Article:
What are the different types of gifts?

There are three main types of gifts you can leave to a cause you care about.

  • You can choose to leave a percentage share, or possibly all, of what is left in your estate once all other payments have been made and your loved ones have been cared for. This is called a residual gift and will not lose value over time; it's the most valuable way to give to us through your Will and you can still ensure your loved ones are provided for.
  • You may prefer to leave us a fixed amount of money, otherwise known as a pecuniary gift. It is worth knowing that the effects of inflation could mean that the true value of this gift could become less than you intended unless you review your Will regularly, or you link it with inflation. This is called inflation-proofing and please do consider protecting your legacy this way if you are considering a fixed cash gift.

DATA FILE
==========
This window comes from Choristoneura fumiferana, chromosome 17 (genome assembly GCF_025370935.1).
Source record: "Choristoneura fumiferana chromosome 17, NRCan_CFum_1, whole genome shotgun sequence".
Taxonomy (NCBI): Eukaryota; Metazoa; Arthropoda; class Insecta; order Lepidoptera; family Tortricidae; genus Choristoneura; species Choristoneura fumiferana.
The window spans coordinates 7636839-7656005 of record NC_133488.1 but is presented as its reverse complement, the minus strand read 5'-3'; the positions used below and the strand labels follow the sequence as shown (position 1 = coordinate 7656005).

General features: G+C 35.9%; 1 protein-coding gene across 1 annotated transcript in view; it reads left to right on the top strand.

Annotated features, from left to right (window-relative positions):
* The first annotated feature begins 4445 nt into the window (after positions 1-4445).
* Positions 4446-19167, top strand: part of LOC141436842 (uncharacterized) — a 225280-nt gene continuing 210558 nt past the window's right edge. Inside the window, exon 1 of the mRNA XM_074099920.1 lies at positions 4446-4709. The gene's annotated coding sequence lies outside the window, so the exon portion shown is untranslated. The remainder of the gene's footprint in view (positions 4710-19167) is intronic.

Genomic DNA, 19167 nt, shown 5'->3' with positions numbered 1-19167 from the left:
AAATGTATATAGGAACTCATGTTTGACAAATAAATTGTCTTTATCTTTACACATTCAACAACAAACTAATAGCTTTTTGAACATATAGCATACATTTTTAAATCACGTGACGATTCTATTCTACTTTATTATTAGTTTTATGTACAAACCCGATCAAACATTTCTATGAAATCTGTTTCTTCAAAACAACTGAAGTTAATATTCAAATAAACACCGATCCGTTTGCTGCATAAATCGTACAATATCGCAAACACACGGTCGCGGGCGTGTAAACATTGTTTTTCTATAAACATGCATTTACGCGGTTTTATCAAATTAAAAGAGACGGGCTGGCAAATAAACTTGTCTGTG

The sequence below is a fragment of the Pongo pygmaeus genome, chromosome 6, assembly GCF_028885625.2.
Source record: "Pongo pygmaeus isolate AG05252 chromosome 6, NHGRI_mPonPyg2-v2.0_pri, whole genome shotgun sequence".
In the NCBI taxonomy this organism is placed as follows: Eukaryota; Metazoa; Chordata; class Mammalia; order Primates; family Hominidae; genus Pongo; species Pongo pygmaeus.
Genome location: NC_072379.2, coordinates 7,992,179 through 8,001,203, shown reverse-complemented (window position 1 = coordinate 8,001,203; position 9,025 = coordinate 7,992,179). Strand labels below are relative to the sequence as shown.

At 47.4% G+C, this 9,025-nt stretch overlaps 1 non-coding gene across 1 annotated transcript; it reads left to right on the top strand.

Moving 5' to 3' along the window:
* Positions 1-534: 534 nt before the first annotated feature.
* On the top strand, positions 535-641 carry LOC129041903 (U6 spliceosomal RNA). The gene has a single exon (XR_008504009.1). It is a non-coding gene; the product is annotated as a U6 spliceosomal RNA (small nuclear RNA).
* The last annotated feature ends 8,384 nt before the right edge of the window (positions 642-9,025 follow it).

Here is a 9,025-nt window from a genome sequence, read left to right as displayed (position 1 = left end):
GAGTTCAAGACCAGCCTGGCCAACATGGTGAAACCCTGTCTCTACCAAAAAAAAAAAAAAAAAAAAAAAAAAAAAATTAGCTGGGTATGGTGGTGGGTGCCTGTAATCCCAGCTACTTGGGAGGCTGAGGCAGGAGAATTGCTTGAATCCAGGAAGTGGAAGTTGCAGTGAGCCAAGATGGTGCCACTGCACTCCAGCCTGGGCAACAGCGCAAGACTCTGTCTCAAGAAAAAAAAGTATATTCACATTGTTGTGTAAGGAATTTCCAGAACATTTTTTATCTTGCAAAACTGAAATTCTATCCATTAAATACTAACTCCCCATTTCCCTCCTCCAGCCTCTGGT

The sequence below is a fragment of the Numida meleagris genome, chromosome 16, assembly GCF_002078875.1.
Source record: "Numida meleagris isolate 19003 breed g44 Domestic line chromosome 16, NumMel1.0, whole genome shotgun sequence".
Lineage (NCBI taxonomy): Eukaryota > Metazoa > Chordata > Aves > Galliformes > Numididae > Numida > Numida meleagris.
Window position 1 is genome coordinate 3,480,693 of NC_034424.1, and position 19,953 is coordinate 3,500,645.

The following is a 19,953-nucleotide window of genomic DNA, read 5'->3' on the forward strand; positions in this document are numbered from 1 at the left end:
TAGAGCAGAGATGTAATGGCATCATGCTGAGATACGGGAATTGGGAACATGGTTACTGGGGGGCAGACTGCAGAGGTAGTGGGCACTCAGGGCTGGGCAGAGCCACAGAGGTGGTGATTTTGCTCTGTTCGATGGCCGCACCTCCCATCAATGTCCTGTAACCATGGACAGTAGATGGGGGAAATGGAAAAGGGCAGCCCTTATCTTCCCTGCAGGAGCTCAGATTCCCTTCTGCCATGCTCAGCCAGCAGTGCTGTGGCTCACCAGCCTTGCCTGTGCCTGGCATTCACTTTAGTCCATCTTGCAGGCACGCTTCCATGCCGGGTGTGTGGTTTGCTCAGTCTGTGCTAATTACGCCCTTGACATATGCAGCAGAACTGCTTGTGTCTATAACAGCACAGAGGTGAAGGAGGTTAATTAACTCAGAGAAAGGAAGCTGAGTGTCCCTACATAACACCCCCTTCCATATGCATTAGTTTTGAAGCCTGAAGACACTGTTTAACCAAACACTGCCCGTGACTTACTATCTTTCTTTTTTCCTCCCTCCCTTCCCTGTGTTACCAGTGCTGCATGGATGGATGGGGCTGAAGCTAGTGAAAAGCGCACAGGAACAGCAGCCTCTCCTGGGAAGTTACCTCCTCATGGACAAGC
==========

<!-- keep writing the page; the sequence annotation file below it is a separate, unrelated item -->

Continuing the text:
• A gift of a specific item, or specific legacy, is a gift of personal possessions, land, building(s) or shares.

Does a gift need to be big?

No it does not. It's the little things in life that mean the most and leaving a legacy, no matter how big or small, will help our work live on for generations to come. As an example, just £20 could buy some vital equipment used for studying cells and brain tumour samples in one of our research projects, whilst £100 could allow us to give our HeadSmart information to 75 families making them aware of childhood brain tumours and what to do if they spot the signs so they can get a life-saving scan early.

Your gift is in safe hands with The Brain Tumour Charity. Whatever you decide to give us, we promise to ensure it is spent where it will have the greatest impact on something you really care about.

You can also ensure that the value of your gift is not reduced by inflation over time, by leaving a gift as a small percentage (residuary) rather than a fixed amount (pecuniary).

Can I leave a gift as a tribute or to a Supporter Group?